Weekly petrol prices data are compiled by ORIMA Research on behalf of the Australian Institute of Petroleum (AIP). National average retail prices are calculated as the weighted average of each State/Territory metropolitan and non-metropolitan retail petrol prices, with the weights based on the number of registered petrol vehicles in each of these regions. AIP data for retail petrol prices is based on available market data supplied by MotorMouth.

The Australian Bureau of Statistics releases data on overseas arrivals and departures, produced monthly and is an indicator of the health of the tourism sector. The figures are also useful in understanding spending trends and tracking migrant numbers – an indicator with widespread implications for employment, housing and spending.

The Reserve Bank releases data on credit and debit card transactions each month. The credit card figures are useful in highlighting consumer borrowing and spending trends.

The Housing Industry Association releases data on the sales of new homes each month. The HIA collects the data each month from a sample of Australia’s largest 100 home builders. The survey covers around 15 per cent of the home building industry.

The Australian Bureau of Statistics (ABS) is providing weekly updates on the coronavirus impacts on job
situation, health services, health precautions, social distancing, household stressors, support network, lifestyle changes.

What are the implications for investors?

Unleaded petrol prices are back at levels last seen in February – prior to the initial virus outbreak in March – with rising crude oil prices and a pick-up in consumer demand for fuel behind the lift. The reduction in crude supply by OPEC and Russia has also contributed to a tripling in crude prices from April’s low.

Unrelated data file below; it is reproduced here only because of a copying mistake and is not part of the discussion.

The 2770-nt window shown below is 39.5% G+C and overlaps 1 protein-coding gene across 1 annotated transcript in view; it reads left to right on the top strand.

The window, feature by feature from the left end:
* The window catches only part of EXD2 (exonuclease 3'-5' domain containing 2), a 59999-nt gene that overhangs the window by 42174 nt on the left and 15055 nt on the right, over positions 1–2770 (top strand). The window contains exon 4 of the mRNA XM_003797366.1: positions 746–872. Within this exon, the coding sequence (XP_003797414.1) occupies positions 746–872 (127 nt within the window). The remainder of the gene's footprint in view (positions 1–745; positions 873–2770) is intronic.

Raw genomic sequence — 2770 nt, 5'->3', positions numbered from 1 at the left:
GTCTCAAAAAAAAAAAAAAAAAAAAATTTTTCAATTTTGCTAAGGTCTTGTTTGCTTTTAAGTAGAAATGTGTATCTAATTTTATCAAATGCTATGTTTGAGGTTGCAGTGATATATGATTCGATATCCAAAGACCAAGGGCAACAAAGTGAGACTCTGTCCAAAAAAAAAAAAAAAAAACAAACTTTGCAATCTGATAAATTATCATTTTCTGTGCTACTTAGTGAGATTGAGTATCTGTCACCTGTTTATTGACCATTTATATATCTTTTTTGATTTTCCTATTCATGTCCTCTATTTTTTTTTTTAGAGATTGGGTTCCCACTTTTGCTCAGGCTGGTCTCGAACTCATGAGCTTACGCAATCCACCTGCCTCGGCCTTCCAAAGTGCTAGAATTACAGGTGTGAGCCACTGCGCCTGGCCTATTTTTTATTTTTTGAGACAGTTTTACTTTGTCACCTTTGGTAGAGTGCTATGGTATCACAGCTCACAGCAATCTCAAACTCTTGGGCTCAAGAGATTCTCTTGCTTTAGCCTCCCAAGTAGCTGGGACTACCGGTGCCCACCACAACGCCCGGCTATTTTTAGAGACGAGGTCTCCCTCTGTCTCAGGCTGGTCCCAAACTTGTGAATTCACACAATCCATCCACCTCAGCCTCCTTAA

The International Energy Agency (IEA) updated their crude oil market outlook on Friday. Global oil demand was revised higher by 0.4 million barrels per day in 2020. The IEA said the contraction in oil demand in the June quarter from COVID-19 lockdowns wasn’t as bad as first feared as social distancing restrictions were eased from May. The IEA now predicts that global crude demand will increase by 14 per cent to 94.3 million barrels per day in the September quarter. Oil traders will focus this week on the latest online gathering of OPEC+ producers, which is scheduled for Wednesday.

The rebound in home sales in June will be welcomed by homebuilders and residential construction workers. Government stimulus – including the national ‘HomeBuilder’ and Western Australian ‘Building Bonus’ programs – are providing much needed support to the housing market. That said, falling inbound migration, high unemployment, Melbourne’s second economic lockdown and ongoing virus uncertainty have pushed home prices lower with home ale cancellations remaining elevated.

Attention now turns to business and consumer confidence surveys released tomorrow. The ‘second wave’ of virus cases in Melbourne and outbreaks in Sydney have the potential to weigh on confidence after the Bureau of Statistics revealed today that the easing of restrictions in May and June improved Aussies’ mental health.

Federal Treasurer Josh Frydenberg said today that there will be a “second phase of income support” announced in the July 23 Mini-Budget and, “so it is fair to say in Victoria, with the lockdown, which is going to be harsh on businesses and households, that our announcements on the 23rd will take into account the Victorian circumstances.”

Ongoing income support through the JobKeeper and JobSeeker programs could yet support confidence, especially with the Treasurer confirming that Australia’s effective unemployment rate – which includes Aussies opting not to search for work – is “around 13.3 per cent right now.”

Published by Ryan Felsman, Senior Economist, CommSec